From the perception of success to making positive change in society, these are just some of the conversations that have been sparked by the work of women creatives, change-makers and social champions in the Festival of Women, N.O.W. presented by arts company T:>Works.
For artistic director Noorlinah Mohamed, besides celebrating the not ordinary work of women, the festival “engages with issues that are important to those around us and in the process we learn how little we know of the world we live in, and how much empathy, solidarity, alliance and unity can be achieved once we are exposed and are open to know”.
For her third and final edition of the festival, which is all-virtual at notordinarywork.com for the second year, from July 13 to 31, “my aim is not to draw attention to inequalities but to spotlight the courage, fortitude, ingenuity and smarts of women, and those who identify as women, regardless of upbringing, race and class”. The festival line-up highlights the causes and issues that women hold dear, especially those that are often invisible in the mainstream media.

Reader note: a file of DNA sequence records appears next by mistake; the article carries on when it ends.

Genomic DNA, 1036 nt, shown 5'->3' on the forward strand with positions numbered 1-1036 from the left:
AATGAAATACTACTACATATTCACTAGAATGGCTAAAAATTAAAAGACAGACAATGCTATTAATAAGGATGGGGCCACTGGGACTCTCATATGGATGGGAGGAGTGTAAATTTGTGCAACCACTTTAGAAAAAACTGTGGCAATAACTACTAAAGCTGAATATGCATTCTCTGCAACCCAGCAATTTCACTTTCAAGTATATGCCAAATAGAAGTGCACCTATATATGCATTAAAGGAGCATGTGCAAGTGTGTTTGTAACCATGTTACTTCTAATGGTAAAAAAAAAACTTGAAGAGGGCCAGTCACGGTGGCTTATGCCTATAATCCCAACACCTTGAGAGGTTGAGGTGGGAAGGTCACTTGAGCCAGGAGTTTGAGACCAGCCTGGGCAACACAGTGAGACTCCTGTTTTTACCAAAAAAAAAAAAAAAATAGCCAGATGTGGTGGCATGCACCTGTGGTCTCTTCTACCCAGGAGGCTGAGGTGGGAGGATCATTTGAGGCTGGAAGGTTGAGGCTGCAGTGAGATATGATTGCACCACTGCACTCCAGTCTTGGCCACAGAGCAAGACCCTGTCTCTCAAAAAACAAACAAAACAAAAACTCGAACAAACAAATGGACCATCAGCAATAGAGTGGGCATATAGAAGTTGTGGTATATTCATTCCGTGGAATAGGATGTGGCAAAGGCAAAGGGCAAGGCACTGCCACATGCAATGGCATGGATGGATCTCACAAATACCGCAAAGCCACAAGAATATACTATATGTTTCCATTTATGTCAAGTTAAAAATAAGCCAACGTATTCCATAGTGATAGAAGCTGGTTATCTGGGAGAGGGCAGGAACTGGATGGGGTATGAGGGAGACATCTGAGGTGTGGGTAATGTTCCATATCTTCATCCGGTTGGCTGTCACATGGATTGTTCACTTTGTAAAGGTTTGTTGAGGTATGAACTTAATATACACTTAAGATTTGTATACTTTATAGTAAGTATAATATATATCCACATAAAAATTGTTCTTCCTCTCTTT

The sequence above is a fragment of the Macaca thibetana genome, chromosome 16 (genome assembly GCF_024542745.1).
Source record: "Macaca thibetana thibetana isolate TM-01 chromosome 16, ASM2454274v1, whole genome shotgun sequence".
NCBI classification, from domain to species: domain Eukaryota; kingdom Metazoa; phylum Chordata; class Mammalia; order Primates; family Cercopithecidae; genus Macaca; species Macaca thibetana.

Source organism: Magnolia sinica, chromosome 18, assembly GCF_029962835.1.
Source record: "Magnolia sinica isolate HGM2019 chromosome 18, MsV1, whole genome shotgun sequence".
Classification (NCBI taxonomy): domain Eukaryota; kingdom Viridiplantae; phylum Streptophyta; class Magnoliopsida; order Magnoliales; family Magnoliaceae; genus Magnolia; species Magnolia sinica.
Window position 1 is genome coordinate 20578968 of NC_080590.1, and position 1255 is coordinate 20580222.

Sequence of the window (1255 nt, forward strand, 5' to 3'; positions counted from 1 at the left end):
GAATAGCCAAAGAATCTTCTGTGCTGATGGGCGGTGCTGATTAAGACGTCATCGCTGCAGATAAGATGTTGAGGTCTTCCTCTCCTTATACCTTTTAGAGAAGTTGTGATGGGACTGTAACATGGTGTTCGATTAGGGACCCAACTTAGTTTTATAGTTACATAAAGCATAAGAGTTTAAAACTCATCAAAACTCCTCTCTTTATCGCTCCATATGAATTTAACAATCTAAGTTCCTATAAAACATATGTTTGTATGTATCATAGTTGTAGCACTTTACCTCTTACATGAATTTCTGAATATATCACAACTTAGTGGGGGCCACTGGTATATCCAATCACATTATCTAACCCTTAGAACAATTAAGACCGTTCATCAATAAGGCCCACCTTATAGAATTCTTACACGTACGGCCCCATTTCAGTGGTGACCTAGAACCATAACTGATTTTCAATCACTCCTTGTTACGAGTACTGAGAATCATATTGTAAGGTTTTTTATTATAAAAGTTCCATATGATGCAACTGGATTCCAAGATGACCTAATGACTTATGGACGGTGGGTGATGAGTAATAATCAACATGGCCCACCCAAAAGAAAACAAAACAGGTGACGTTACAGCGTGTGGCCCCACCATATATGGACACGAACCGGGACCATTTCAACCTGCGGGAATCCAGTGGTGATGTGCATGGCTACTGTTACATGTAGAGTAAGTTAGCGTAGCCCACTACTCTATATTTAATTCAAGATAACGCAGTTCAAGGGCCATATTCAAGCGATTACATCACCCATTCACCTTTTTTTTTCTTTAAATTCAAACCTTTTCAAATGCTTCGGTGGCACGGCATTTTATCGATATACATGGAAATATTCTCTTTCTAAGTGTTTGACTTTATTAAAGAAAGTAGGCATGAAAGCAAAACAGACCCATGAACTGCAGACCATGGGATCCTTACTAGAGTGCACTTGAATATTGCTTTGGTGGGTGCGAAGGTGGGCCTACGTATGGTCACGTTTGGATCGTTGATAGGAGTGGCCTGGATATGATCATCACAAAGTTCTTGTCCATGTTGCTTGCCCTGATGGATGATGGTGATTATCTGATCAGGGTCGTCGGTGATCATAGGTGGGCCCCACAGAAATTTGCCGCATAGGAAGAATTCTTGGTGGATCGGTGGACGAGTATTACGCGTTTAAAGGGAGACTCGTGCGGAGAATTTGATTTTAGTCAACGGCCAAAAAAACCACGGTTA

Take, for example, Thamizhachi: A Digital Museum of Tamil Women Under Construction, led by anthropologist and writer Vithya Subramaniam of Brown Voices, a collective of Singapore Indian playwrights, which looks at the varied and nuanced ways of being a Singaporean Tamil woman.
Curated by artists ila and Sonia Kwek, the digital exhibition nudes.sg, the third iteration of their Red Thread series, features the images of bodies, along with personal and collective narratives. The artists are inviting people to spend a little time with themselves in their private spaces to take a photo of their own bodies for themselves.
Meanwhile, artist Salty Xi Jie Ng brings together 15 women from diverse cultures and backgrounds to discuss intimacy in ageing in Not Grey: Intimacy, Ageing and Being. Noorlinah will also kick off The ‘F’ Word series of talks, where guests address the scientific, psychological and personal experience of fear, and the strategies to cope.
“I don’t think it is important to continue doing and doing. It is sufficient to light the fire, stoke it for a while, and let it burn elsewhere and in other ways. That’s the mark of the festival’s contribution to the ecosystem,” says Noorlinah, who along with four N.O.W. 2021 collaborators, share insights from their respective works. For the full festival line-up, visit notordinarywork.com.